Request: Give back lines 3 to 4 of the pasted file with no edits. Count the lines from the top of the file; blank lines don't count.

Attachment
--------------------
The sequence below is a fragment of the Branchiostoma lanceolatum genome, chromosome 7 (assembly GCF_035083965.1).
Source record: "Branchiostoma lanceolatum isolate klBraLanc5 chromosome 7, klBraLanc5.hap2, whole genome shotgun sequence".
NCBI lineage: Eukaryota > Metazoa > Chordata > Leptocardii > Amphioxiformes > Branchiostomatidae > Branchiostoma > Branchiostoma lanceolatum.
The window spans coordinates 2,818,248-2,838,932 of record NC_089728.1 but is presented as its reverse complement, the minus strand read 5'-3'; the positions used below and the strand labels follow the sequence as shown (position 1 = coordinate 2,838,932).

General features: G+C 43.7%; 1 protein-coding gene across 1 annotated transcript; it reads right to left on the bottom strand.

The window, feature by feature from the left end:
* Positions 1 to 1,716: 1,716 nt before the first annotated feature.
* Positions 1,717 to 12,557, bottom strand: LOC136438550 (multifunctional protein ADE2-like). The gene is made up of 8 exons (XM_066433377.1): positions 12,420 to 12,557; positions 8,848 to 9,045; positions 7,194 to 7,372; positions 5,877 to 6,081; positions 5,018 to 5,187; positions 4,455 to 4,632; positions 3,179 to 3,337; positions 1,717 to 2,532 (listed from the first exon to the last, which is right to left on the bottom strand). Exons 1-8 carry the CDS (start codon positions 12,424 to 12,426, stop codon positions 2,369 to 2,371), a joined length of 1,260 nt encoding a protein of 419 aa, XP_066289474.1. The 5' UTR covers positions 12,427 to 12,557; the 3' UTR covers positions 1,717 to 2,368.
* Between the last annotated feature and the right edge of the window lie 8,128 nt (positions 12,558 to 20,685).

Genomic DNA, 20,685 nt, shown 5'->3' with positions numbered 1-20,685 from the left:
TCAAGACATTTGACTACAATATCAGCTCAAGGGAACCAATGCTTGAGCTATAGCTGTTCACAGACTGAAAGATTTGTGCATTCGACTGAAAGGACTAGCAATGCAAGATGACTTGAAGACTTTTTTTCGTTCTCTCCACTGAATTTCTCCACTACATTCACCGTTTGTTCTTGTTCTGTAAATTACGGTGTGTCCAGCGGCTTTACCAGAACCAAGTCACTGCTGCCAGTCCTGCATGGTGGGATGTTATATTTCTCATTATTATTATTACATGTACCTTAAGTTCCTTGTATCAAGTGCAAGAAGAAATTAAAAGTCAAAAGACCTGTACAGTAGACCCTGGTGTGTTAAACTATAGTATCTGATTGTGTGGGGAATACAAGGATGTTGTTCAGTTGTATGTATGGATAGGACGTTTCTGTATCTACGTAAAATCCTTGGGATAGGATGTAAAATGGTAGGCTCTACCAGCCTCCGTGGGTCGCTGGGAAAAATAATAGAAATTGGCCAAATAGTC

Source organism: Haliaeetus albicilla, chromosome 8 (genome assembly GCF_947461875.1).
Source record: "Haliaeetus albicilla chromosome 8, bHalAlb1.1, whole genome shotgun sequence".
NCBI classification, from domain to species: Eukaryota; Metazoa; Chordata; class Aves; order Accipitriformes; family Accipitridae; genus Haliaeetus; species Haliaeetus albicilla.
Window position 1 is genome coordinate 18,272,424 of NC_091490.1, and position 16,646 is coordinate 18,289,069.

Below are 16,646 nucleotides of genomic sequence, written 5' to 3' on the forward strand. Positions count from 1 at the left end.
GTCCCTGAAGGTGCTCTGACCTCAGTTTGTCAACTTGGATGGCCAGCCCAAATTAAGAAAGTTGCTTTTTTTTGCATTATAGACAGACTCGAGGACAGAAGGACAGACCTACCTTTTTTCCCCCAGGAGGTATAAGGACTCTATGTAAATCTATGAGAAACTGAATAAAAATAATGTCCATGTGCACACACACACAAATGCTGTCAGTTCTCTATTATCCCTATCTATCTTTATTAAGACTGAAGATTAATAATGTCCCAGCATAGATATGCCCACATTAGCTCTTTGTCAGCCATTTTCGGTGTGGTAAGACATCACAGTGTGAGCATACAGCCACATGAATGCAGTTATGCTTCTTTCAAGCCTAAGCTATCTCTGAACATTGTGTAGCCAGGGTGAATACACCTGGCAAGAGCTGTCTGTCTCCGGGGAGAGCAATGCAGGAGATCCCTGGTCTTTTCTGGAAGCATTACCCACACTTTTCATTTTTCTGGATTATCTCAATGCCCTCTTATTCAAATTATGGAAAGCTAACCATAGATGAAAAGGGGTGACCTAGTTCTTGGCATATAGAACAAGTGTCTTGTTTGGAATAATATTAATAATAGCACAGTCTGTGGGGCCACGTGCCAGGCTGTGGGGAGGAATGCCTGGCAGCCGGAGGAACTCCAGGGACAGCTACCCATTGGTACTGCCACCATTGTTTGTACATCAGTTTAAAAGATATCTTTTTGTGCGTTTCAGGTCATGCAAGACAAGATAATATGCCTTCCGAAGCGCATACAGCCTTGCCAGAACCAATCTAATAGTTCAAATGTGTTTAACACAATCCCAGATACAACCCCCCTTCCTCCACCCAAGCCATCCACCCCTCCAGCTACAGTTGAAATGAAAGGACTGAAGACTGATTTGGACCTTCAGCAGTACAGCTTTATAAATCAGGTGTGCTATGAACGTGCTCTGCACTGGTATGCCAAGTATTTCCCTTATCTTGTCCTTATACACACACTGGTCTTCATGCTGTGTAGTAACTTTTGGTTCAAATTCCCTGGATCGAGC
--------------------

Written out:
NCBI lineage: Eukaryota > Metazoa > Chordata > Leptocardii > Amphioxiformes > Branchiostomatidae > Branchiostoma > Branchiostoma lanceolatum.
The window spans coordinates 2,818,248-2,838,932 of record NC_089728.1 but is presented as its reverse complement, the minus strand read 5'-3'; the positions used below and the strand labels follow the sequence as shown (position 1 = coordinate 2,838,932).